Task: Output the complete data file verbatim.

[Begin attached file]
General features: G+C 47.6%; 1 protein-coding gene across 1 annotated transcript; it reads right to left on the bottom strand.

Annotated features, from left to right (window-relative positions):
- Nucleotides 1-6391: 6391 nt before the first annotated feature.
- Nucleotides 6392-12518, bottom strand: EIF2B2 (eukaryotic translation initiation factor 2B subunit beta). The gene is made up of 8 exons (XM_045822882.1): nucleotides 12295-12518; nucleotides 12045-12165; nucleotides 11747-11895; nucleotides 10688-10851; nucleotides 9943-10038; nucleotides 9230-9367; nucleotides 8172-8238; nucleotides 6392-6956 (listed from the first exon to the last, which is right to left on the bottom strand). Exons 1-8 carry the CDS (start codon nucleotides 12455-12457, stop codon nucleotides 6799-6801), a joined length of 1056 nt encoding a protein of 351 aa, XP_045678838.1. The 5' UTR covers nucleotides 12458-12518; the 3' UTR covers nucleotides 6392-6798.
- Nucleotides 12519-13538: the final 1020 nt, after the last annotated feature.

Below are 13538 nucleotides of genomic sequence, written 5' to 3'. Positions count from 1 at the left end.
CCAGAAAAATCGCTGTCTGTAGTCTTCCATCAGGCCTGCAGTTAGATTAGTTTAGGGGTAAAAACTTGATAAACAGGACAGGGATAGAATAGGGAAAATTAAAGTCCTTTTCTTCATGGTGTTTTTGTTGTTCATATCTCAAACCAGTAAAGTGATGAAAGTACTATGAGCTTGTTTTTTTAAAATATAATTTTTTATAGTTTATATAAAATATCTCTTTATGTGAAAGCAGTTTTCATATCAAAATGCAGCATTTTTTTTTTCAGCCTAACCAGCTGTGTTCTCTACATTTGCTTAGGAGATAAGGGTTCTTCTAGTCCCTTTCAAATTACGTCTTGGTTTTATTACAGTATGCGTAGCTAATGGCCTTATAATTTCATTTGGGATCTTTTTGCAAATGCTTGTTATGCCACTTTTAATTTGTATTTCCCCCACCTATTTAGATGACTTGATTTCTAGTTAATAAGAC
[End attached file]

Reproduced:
General features: G+C 47.6%; 1 protein-coding gene across 1 annotated transcript; it reads right to left on the bottom strand.

Annotated features, from left to right (window-relative positions):
- Nucleotides 1-6391: 6391 nt before the first annotated feature.
- Nucleotides 6392-12518, bottom strand: EIF2B2 (eukaryotic translation initiation factor 2B subunit beta). The gene is made up of 8 exons (XM_045822882.1): nucleotides 12295-12518; nucleotides 12045-12165; nucleotides 11747-11895; nucleotides 10688-10851; nucleotides 9943-10038; nucleotides 9230-9367; nucleotides 8172-8238; nucleotides 6392-6956 (listed from the first exon to the last, which is right to left on the bottom strand). Exons 1-8 carry the CDS (start codon nucleotides 12455-12457, stop codon nucleotides 6799-6801), a joined length of 1056 nt encoding a protein of 351 aa, XP_045678838.1. The 5' UTR covers nucleotides 12458-12518; the 3' UTR covers nucleotides 6392-6798.
- Nucleotides 12519-13538: the final 1020 nt, after the last annotated feature.

Below are 13538 nucleotides of genomic sequence, written 5' to 3'. Positions count from 1 at the left end.
CCAGAAAAATCGCTGTCTGTAGTCTTCCATCAGGCCTGCAGTTAGATTAGTTTAGGGGTAAAAACTTGATAAACAGGACAGGGATAGAATAGGGAAAATTAAAGTCCTTTTCTTCATGGTGTTTTTGTTGTTCATATCTCAAACCAGTAAAGTGATGAAAGTACTATGAGCTTGTTTTTTTAAAATATAATTTTTTATAGTTTATATAAAATATCTCTTTATGTGAAAGCAGTTTTCATATCAAAATGCAGCATTTTTTTTTTCAGCCTAACCAGCTGTGTTCTCTACATTTGCTTAGGAGATAAGGGTTCTTCTAGTCCCTTTCAAATTACGTCTTGGTTTTATTACAGTATGCGTAGCTAATGGCCTTATAATTTCATTTGGGATCTTTTTGCAAATGCTTGTTATGCCACTTTTAATTTGTATTTCCCCCACCTATTTAGATGACTTGATTTCTAGTTAATAAGAC